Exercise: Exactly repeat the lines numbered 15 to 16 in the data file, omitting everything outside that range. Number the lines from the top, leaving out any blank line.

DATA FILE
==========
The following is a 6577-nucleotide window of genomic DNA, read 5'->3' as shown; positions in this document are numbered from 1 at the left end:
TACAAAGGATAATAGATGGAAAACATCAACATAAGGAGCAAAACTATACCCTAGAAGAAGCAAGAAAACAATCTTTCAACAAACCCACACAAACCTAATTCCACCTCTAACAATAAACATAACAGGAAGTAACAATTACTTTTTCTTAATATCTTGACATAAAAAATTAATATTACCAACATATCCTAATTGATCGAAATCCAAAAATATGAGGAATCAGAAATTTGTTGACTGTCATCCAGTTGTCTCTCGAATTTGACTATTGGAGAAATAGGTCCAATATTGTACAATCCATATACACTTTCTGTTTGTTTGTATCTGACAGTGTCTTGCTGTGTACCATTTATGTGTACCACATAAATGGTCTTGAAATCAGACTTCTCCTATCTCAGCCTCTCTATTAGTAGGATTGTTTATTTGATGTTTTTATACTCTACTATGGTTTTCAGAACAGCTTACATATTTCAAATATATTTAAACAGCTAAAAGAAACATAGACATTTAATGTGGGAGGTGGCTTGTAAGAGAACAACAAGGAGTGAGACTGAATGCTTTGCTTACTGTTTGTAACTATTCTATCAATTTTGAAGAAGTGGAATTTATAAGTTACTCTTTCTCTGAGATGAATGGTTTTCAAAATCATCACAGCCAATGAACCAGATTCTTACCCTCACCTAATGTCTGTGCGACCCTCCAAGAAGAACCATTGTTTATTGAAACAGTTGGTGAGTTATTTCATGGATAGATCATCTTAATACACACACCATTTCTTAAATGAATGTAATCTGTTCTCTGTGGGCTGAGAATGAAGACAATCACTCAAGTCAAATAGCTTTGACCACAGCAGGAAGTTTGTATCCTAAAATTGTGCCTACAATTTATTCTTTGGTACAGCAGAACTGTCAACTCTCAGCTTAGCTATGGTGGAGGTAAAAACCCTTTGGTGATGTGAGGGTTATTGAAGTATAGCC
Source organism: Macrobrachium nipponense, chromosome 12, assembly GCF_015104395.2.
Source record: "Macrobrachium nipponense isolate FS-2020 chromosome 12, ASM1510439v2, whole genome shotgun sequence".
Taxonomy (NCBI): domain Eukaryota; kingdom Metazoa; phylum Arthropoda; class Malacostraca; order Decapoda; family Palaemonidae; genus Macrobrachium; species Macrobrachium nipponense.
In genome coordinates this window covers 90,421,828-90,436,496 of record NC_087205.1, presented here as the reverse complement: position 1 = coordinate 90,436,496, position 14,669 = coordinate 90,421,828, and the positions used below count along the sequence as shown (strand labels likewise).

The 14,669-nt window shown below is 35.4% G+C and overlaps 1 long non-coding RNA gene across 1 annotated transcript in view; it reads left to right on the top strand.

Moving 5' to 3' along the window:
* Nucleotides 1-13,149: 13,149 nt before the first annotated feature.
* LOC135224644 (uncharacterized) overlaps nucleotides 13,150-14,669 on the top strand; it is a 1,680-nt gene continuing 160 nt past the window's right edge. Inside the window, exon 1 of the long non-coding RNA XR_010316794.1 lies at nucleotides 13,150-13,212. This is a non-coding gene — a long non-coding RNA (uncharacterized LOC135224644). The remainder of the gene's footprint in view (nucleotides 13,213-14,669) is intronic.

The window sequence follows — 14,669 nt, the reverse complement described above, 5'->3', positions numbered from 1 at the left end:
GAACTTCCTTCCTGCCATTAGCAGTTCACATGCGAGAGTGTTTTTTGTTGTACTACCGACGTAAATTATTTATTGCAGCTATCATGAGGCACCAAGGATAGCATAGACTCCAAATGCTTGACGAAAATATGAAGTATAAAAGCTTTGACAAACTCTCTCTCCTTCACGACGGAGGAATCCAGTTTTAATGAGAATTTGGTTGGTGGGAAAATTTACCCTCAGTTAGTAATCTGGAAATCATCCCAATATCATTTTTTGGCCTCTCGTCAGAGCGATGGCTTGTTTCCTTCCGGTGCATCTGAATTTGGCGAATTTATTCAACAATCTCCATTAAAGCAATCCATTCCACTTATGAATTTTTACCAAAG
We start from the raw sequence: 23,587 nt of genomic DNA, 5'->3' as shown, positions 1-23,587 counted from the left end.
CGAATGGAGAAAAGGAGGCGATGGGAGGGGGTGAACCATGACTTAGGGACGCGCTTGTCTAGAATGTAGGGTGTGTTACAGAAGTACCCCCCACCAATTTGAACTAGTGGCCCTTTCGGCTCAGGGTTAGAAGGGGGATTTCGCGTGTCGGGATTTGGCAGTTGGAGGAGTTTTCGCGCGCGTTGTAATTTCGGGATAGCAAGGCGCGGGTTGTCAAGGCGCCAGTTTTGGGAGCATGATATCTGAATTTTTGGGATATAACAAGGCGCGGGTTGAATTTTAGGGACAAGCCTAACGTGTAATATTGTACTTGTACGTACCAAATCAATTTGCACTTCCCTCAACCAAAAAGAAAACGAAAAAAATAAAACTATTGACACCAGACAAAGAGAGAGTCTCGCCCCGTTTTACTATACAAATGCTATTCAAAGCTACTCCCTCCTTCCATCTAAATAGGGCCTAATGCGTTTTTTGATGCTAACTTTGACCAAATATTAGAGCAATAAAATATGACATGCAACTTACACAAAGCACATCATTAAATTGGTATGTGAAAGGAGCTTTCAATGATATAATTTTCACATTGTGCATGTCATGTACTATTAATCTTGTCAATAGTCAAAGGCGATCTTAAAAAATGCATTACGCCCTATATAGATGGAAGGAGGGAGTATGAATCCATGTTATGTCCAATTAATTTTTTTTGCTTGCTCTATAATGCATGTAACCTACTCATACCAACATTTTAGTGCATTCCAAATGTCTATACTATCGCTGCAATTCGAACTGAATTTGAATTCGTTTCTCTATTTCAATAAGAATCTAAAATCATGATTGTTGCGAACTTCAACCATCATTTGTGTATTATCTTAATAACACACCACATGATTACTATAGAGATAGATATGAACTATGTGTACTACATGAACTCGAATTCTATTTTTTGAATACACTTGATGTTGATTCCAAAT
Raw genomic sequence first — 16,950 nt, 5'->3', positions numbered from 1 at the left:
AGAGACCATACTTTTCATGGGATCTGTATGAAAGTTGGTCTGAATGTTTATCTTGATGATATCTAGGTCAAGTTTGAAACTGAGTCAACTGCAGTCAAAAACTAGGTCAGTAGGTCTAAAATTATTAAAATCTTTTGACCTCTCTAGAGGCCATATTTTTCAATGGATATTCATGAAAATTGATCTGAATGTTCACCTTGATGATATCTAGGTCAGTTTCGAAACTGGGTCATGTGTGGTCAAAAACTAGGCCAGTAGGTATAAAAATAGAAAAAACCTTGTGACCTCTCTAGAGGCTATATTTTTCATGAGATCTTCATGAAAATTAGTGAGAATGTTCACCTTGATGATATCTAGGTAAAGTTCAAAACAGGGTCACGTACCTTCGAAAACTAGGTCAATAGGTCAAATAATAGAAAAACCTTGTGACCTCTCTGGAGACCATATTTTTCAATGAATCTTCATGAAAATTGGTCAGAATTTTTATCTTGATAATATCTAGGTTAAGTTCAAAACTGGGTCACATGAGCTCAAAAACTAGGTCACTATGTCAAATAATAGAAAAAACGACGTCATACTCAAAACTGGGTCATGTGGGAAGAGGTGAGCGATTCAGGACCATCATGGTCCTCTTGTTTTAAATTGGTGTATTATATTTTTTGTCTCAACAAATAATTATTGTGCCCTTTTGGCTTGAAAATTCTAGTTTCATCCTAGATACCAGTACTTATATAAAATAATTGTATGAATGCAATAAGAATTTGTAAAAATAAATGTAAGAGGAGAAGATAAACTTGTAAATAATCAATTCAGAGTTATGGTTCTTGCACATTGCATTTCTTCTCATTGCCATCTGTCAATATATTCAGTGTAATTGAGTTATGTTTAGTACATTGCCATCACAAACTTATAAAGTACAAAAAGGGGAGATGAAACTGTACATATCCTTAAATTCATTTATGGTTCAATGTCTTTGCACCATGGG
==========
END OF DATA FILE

Raw genomic sequence first — 16,950 nt, 5'->3', positions numbered from 1 at the left:
AGAGACCATACTTTTCATGGGATCTGTATGAAAGTTGGTCTGAATGTTTATCTTGATGATATCTAGGTCAAGTTTGAAACTGAGTCAACTGCAGTCAAAAACTAGGTCAGTAGGTCTAAAATTATTAAAATCTTTTGACCTCTCTAGAGGCCATATTTTTCAATGGATATTCATGAAAATTGATCTGAATGTTCACCTTGATGATATCTAGGTCAGTTTCGAAACTGGGTCATGTGTGGTCAAAAACTAGGCCAGTAGGTATAAAAATAGAAAAAACCTTGTGACCTCTCTAGAGGCTATATTTTTCATGAGATCTTCATGAAAATTAGTGAGAATGTTCACCTTGATGATATCTAGGTAAAGTTCAAAACAGGGTCACGTACCTTCGAAAACTAGGTCAATAGGTCAAATAATAGAAAAACCTTGTGACCTCTCTGGAGACCATATTTTTCAATGAATCTTCATGAAAATTGGTCAGAATTTTTATCTTGATAATATCTAGGTTAAGTTCAAAACTGGGTCACATGAGCTCAAAAACTAGGTCACTATGTCAAATAATAGAAAAAACGACGTCATACTCAAAACTGGGTCATGTGGGAAGAGGTGAGCGATTCAGGACCATCATGGTCCTCTTGTTTTAAATTGGTGTATTATATTTTTTGTCTCAACAAATAATTATTGTGCCCTTTTGGCTTGAAAATTCTAGTTTCATCCTAGATACCAGTACTTATATAAAATAATTGTATGAATGCAATAAGAATTTGTAAAAATAAATGTAAGAGGAGAAGATAAACTTGTAAATAATCAATTCAGAGTTATGGTTCTTGCACATTGCATTTCTTCTCATTGCCATCTGTCAATATATTCAGTGTAATTGAGTTATGTTTAGTACATTGCCATCACAAACTTATAAAGTACAAAAAGGGGAGATGAAACTGTACATATCCTTAAATTCATTTATGGTTCAATGTCTTTGCACCATGGG